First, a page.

The Revelation: The Book For These Difficult Times, by Dan Appel. Available on Amazon. Reviewed by Ron Preast.
Dan Appel says in his new commentary, “I grew up in a family where I was taught to respectfully question everything I was told or taught.”
In this book, Dan continues to question interpretations and ideas that he was told and taught. He says “some may disagree with various or many of his conclusions. That’s okay.” He invites us to come along on his journey to understanding this very complicated book of the Bible.
The first six chapters give us a foundation for his understanding regarding Revelation’s theology, his beliefs concerning prophecy, and his particular approach to this book. This is followed by a chapter-by-chapter commentary, along with Appendices that further explain Revelation. Coming in at 867 pages, it offers thorough coverage.
Is Revelation a book of prophecy where everything is set in stone and will inevitably happen the way we have believed? Could this be a book where prophecies could have happened, had God not changed His will according to our reactions to world events, like in the story of Jonah? How are we to understand Old Testament texts quoted out of context in the New Testament? Dan explores this by helping us to understand the conditional nature of prophecy.
When Dan introduces the text of Revelation, he begins each chapter with a paraphrase of the texts. Even here, there are footnotes that question the authenticity of the verses. For instance, is Revelation 1:1-3 a part of John’s original book or was it later added by a well-meaning scribe? While this question is raised in the paraphrase, it is never addressed, leaving the reader to decide for himself. Raising questions leaves the reader the opportunity to study these matters for himself rather than rely on another’s interpretation.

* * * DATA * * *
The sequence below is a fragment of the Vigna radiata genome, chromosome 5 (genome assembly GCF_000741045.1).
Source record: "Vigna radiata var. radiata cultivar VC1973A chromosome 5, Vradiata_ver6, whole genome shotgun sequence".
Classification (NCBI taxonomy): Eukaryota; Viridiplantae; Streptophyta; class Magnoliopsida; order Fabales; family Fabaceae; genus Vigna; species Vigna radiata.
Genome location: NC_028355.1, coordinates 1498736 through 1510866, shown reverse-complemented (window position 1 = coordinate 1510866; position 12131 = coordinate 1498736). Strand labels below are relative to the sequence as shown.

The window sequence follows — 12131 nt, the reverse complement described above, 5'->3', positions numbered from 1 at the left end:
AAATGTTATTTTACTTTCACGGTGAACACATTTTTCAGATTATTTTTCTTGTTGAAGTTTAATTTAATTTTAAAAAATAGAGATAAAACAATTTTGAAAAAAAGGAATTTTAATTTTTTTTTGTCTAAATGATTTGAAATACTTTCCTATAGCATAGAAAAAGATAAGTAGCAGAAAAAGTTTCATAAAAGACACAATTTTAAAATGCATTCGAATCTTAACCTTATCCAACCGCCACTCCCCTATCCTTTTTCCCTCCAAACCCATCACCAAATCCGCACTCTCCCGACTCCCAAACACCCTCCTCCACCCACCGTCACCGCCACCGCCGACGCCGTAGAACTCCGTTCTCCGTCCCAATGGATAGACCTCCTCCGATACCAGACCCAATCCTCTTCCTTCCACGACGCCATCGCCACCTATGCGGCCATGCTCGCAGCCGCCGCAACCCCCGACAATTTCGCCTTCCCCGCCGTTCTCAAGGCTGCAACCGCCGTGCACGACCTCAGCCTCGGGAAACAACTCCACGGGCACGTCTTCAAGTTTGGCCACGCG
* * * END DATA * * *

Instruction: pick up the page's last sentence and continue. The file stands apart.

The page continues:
While Dan does accept many of the traditional interpretations of Revelation, there are some he rejects. He does believe that the 1260 years points to the Dark Ages experienced by the followers of God, and that the first beast of Revelation 13 is pointing towards the Catholic Church as it went astray from Jesus’ teachings. He is careful to make sure people understand that when he refers to Catholicism he is speaking of the organization and not the sincere believers of the church.
Dan does question our beliefs regarding the second beast of Revelation 13. While he never fully identifies the second beast, he also does not accept the traditional interpretation of it as America in Bible prophecy. Does the Bible identify the second beast with the number 666, or is 616 a more accurate translation? Dan offers evidence that 616 is a more fitting interpretation.
If there is a weakness to this book, it is that Dan sometimes raises questions for questions’ sake without giving us alternative interpretations. The number of the beast may be 666 or 616—but I wish he’d help us to know what difference it makes. If the second beast is not pointing to America, what is it? I think it is good to question our traditional beliefs, but I also think it would be good to then offer an alternative interpretation.
There are parts of the book I do not agree with, and I’m appreciative of Dan’s saying, “That’s okay.” For example, I believe inspiration can be proven through science, history and the study of God’s word, but Dan doesn’t. His conclusion is that “the issue of inspiration is very subjective.” He concludes,
You can’t prove something is inspired, no matter how we have tried to do so, any more than you can prove that God exists. All you can do is accept that it is, for you, based on evidence you consider trustworthy, and the opinions of those whose opinions you appreciate and trust. There is not concrete proof of belief – only faith based on evidence that we subjectively choose to accept.
I found it interesting that Dan would be writing a commentary on a book of the Bible we believe is inspired by God and then conclude that whether it is inspired or not is left for us to decide. He includes a long quote from Ellen White, who many believe is an inspired prophet, regarding the nature of inspiration! (To be fair, he does conclude with six points for how he determines if a person or text is inspired.)
I recommend Dan’s book, The Revelation: The Book For These Difficult Times. While you will agree with much of his interpretation, you will also disagree with some of his explanations. This is Dan’s journey into this book, and he invites us to come along with him.
Perhaps joining him in this journey and feeling safe to raise questions regarding our traditional interpretations is how we can grow together. Maybe what we must accept is how little we actually can know about the book of Revelation. While parts of it we may understand, much of it is still a mystery to us. We must be willing to study together and grow in our interpretation and understanding. The Revelation: The Book For These Difficult Times aids us in our journey.
Ron Preast is a retired pastor and evangelist in Washington.